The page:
SOCIAL MEDIA


CAPP 152, Social Media Guide

The Official Social Media How-To Guide for CAP Units was published 4-Jan-2016.


Standards of Conduct

"The Standards of Conduct as Applied to Personal Social Media Use." 
Relevant standards for Civil Air Patrol members to adopt. Read here


WAWG Social Media 

For a list of all of the squadron and activity pages in Washington Wing, click here:
Follow the Wing's social media accounts:

Facebook Best Practices

Take a look at these things you should DO and things you should Avoid!

  • DOJoin the PAO discussion group
"CAP Public Affairs" -- A bunch of PAOs from all over Civil Air Patrol have really great discussions in this Facebook Group: https://www.facebook.com/groups/4305419935/. The National Social Media PAO is known to hang out and give advice. Come join us!
  • DO: Use Facebook Event Co-Hosting for Activities
If you are hosting an activity that can be advertised to multiple squadrons, please let us know! The WAWG/PAO has the ability to "co-host" your Facebook event, revealing it to another squadron or activity's page. For instance, the Olympic Air Show Event is hosted by WAWG since it is a Wing activity. Since all squadrons are invited, all squadrons have been added as a host and can see the Event on their page.
  • Avoid linking or using Facebook Groups with your Unit page
    • Linking a group to a page is a new way for Facebook to allow businesses to officially show related discussion groups and build a community around the business. The national CAP page has linked the groups that it has control over to the national page. Since units below are not recommended to have groups represent their unit, there is not a reason to link a group to a unit page.

    • Avoid using *first-person voice or jargon

      Example: "Today I attended an AE activity with the 446th at JBLM!"

      Unfortunately, very few people know who "I" is when they read this, and it will only make sense to a very limited number of people. Facebook pages are meant for public outreach, so this is your opportunity to inform! You would not write in first-person or use jargon in a press release, so it's good practice for your public social media voice as well. 

      Try the following: "Fifteen members of Example Composite Squadron attended an aersopace education activity and C-17 tour with members of the 446th Airlift Wing, United States Air Force Reserve at Joint Base Lewis-McChord today."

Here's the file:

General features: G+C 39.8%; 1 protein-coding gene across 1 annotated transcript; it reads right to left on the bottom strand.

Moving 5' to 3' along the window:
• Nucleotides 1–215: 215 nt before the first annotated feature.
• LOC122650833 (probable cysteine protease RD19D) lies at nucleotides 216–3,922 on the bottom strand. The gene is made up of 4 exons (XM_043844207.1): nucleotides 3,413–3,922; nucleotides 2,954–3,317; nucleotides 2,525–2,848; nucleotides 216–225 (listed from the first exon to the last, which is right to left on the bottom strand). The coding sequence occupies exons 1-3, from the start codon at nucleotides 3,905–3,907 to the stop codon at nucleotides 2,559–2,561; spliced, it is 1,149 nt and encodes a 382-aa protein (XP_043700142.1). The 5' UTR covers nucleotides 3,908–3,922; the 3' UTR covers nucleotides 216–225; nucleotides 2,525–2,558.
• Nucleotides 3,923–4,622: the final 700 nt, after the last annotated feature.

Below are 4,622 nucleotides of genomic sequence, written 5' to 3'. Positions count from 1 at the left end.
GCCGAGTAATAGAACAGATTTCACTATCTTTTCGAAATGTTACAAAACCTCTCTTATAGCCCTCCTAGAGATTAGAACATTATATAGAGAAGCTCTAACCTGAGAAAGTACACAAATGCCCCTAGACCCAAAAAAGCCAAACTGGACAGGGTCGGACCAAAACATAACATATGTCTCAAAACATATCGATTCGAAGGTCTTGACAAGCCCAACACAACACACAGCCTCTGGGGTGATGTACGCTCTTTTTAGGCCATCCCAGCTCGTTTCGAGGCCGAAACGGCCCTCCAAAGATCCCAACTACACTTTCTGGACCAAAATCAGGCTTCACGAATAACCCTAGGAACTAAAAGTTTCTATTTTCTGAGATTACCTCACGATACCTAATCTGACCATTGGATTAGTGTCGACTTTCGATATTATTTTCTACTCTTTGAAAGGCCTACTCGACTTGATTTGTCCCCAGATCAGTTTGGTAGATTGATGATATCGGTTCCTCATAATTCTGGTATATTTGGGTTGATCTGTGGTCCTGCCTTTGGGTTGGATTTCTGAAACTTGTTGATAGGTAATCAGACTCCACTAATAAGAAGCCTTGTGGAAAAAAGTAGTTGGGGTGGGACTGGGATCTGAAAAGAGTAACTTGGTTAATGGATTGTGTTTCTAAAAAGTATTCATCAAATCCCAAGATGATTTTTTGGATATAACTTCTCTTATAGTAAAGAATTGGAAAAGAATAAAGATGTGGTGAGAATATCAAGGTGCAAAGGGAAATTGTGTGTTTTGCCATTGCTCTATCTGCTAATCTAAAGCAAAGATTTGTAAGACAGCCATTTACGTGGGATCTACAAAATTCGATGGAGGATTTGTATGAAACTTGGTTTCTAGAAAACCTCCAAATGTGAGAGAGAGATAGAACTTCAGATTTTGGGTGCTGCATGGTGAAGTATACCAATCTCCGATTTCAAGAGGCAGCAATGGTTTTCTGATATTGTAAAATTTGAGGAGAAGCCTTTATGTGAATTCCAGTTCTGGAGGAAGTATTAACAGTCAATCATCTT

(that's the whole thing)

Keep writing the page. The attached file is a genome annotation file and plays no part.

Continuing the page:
*The exception to this rule should be limited to communications such as:

      • A note from the Unit Commander thanking personnel for their outstanding service during his command, which would be signed by that commander.
      • A post from the "royal we," which assumes the identiy of the unit itself, such as: "We at Example Composite Squadron are excited to announce a new location for our weekly meetings! Please join us Monday, July 10, 2017 for an Open House at...blah blah blah."
      • Avoid posting internal squadron business to Facebook

        While it may be helpful to also post an "internal" announcement for members about an activity on your Facebook page, consider that the majority of your page followers may not (yet) be CAP members, and these posts will not help to bridge that gap. 

        Posts like, "Don't forget to wear civvies tonight!" or "Our Saturday activity was canceled. PM me for details!" will leave most audience-members in the dark. These messages will be more reliably received via email to members, so social media should not be your primary communication source. In the case of the second example, posting internal messages about an activity cancelation may only harm your page image overall...especially if you cancel a lot of activities or meetings. 

        It may make sense to post here if a weekly meeting or public event is canceled, since members of the public may attend those. In that case, phrase the cancelation message so it is addressed to the general public at large.

          • Avoid shares from personal accounts

          You've attended an activity. You get home, upload the photos to your personal Facebook account, then share the post to your unit page. Should you have? The short answer is no. Read on to see why:

          1. If you some day delete your personal account, the post, photos, and any shares will disappear from Facebook.

          2. If someone visits your unit albums, those photos will also not be there.

          3. When other members share the post while viewing the unit page, YOUR personal post is actually shared by that member, not the unit's post. It's important to make sure your audience is driven to your unit page (that holds all your unit info). I.E. People sharing your personal post will not be helpful in gaining page exposure for the unit.

          4. Assume these photos were shared from another member or individual's page, and it turns out that in their free time they post controversial stuff on their own page. If we share one of their posts, we would be driving traffic to that person's page. It's best to share content from official pages that have relevant content for our audience.